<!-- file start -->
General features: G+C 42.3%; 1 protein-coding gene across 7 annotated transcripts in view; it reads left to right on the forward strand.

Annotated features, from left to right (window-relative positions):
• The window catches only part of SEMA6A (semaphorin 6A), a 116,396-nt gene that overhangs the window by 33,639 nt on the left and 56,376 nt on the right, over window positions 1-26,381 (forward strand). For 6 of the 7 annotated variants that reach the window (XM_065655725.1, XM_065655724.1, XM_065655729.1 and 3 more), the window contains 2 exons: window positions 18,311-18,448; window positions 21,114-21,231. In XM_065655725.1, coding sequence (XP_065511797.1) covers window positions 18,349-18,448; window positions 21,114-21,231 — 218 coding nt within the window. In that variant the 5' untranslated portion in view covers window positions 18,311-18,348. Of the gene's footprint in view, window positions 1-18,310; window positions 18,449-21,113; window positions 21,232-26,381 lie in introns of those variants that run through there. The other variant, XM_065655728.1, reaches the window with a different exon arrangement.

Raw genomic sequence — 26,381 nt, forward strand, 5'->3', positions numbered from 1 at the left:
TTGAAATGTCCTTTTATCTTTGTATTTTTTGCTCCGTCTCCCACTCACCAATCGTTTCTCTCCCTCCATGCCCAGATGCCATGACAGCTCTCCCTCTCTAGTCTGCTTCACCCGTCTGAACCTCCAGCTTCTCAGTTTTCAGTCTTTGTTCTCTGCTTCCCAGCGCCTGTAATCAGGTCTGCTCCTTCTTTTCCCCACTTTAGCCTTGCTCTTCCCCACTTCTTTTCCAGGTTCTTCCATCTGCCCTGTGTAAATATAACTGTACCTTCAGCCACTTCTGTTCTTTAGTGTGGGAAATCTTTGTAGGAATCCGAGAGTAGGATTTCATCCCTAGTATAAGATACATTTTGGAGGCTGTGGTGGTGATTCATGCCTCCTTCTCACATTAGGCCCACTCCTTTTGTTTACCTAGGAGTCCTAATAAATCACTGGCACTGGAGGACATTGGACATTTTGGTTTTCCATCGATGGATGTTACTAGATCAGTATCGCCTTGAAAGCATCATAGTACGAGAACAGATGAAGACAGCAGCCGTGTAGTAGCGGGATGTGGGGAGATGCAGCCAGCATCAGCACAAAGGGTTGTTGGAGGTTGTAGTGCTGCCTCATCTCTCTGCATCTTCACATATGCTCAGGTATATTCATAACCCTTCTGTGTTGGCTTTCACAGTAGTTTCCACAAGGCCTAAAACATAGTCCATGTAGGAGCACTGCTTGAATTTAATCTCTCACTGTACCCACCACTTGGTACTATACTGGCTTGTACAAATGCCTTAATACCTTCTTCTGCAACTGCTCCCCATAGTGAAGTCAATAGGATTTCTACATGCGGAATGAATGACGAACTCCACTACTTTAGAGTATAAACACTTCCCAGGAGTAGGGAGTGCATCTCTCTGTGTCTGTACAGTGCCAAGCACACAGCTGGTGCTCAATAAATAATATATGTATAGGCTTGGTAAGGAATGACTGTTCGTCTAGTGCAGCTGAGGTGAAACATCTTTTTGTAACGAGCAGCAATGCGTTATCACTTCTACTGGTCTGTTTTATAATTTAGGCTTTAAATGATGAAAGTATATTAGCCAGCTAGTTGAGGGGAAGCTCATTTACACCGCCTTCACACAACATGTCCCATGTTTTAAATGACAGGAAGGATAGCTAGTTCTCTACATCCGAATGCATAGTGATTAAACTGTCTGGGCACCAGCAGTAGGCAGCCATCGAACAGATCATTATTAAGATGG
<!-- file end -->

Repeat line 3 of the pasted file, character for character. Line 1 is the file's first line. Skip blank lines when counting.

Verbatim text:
• The window catches only part of SEMA6A (semaphorin 6A), a 116,396-nt gene that overhangs the window by 33,639 nt on the left and 56,376 nt on the right, over window positions 1-26,381 (forward strand). For 6 of the 7 annotated variants that reach the window (XM_065655725.1, XM_065655724.1, XM_065655729.1 and 3 more), the window contains 2 exons: window positions 18,311-18,448; window positions 21,114-21,231. In XM_065655725.1, coding sequence (XP_065511797.1) covers window positions 18,349-18,448; window positions 21,114-21,231 — 218 coding nt within the window. In that variant the 5' untranslated portion in view covers window positions 18,311-18,348. Of the gene's footprint in view, window positions 1-18,310; window positions 18,449-21,113; window positions 21,232-26,381 lie in introns of those variants that run through there. The other variant, XM_065655728.1, reaches the window with a different exon arrangement.